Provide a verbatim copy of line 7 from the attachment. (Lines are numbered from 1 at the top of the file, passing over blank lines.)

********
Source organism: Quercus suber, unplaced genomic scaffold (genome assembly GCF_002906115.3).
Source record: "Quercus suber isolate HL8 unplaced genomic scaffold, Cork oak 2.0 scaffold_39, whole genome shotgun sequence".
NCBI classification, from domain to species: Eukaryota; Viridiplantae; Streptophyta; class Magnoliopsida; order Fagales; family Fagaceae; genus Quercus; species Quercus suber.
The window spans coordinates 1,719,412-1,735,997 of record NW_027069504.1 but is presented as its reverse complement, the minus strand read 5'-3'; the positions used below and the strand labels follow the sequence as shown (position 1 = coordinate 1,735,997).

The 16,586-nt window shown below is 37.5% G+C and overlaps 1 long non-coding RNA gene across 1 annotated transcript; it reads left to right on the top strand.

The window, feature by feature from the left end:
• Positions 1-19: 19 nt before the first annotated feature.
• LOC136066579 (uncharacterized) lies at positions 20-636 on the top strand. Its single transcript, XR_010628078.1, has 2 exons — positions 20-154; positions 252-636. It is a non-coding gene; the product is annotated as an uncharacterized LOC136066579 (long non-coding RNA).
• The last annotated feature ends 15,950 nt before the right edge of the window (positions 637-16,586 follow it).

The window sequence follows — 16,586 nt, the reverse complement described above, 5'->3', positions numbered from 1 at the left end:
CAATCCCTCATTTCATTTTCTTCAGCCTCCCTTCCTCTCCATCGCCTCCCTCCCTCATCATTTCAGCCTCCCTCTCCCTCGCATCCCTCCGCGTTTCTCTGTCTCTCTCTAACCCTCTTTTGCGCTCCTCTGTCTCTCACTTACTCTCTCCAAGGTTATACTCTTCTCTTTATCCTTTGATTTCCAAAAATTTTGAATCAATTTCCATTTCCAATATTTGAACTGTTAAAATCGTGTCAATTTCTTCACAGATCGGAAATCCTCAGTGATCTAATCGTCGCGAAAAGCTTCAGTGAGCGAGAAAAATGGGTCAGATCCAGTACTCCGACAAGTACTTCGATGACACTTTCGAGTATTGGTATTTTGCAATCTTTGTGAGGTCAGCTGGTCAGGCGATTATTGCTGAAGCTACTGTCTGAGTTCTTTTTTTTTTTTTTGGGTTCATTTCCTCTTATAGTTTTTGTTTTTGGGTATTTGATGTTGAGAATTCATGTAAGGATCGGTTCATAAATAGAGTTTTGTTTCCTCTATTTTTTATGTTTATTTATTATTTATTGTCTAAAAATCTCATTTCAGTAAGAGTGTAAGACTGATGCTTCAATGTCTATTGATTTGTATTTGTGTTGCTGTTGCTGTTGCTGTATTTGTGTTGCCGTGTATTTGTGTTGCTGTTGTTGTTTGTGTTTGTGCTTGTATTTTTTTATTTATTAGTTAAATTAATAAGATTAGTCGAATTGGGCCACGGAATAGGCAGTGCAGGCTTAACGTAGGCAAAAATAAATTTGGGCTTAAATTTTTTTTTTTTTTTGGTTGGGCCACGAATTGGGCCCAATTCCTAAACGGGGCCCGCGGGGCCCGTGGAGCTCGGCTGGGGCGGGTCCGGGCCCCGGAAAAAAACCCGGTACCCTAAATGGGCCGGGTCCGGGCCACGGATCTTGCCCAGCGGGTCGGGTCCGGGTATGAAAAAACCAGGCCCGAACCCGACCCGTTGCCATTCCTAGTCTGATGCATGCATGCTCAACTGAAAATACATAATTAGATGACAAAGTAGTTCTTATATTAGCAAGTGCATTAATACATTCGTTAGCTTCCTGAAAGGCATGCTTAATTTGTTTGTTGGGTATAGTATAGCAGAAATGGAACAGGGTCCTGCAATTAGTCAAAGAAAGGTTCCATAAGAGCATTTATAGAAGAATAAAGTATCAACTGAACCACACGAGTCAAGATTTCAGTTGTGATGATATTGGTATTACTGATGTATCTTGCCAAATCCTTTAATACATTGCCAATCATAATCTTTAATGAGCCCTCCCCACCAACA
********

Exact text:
• Positions 1-19: 19 nt before the first annotated feature.